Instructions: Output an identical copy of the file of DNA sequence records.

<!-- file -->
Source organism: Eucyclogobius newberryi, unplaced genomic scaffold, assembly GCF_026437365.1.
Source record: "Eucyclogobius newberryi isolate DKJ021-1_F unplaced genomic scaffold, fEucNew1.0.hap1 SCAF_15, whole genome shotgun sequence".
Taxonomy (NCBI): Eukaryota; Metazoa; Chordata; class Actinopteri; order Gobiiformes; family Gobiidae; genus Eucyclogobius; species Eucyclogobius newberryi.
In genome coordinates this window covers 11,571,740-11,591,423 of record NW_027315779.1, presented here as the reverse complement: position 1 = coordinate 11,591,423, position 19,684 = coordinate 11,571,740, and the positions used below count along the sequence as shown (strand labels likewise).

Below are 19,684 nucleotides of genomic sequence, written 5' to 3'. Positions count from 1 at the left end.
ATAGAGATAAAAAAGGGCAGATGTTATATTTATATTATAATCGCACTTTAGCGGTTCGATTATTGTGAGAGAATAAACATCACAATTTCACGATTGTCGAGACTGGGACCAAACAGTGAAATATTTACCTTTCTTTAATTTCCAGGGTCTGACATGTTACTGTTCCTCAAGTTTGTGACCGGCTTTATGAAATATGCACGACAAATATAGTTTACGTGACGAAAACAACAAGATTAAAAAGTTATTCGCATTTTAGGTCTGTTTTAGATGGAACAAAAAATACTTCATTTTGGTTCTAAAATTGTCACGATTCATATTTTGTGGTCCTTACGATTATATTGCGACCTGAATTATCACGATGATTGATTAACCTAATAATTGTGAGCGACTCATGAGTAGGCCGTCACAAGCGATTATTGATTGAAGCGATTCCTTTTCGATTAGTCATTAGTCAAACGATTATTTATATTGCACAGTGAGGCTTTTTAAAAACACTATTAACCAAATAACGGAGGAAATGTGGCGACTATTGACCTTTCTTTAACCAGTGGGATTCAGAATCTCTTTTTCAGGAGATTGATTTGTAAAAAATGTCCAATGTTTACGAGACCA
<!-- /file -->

Source organism: Eucyclogobius newberryi, unplaced genomic scaffold, assembly GCF_026437365.1.
Source record: "Eucyclogobius newberryi isolate DKJ021-1_F unplaced genomic scaffold, fEucNew1.0.hap1 SCAF_15, whole genome shotgun sequence".
Taxonomy (NCBI): Eukaryota; Metazoa; Chordata; class Actinopteri; order Gobiiformes; family Gobiidae; genus Eucyclogobius; species Eucyclogobius newberryi.
In genome coordinates this window covers 11,571,740-11,591,423 of record NW_027315779.1, presented here as the reverse complement: position 1 = coordinate 11,591,423, position 19,684 = coordinate 11,571,740, and the positions used below count along the sequence as shown (strand labels likewise).

Below are 19,684 nucleotides of genomic sequence, written 5' to 3'. Positions count from 1 at the left end.
ATAGAGATAAAAAAGGGCAGATGTTATATTTATATTATAATCGCACTTTAGCGGTTCGATTATTGTGAGAGAATAAACATCACAATTTCACGATTGTCGAGACTGGGACCAAACAGTGAAATATTTACCTTTCTTTAATTTCCAGGGTCTGACATGTTACTGTTCCTCAAGTTTGTGACCGGCTTTATGAAATATGCACGACAAATATAGTTTACGTGACGAAAACAACAAGATTAAAAAGTTATTCGCATTTTAGGTCTGTTTTAGATGGAACAAAAAATACTTCATTTTGGTTCTAAAATTGTCACGATTCATATTTTGTGGTCCTTACGATTATATTGCGACCTGAATTATCACGATGATTGATTAACCTAATAATTGTGAGCGACTCATGAGTAGGCCGTCACAAGCGATTATTGATTGAAGCGATTCCTTTTCGATTAGTCATTAGTCAAACGATTATTTATATTGCACAGTGAGGCTTTTTAAAAACACTATTAACCAAATAACGGAGGAAATGTGGCGACTATTGACCTTTCTTTAACCAGTGGGATTCAGAATCTCTTTTTCAGGAGATTGATTTGTAAAAAATGTCCAATGTTTACGAGACCA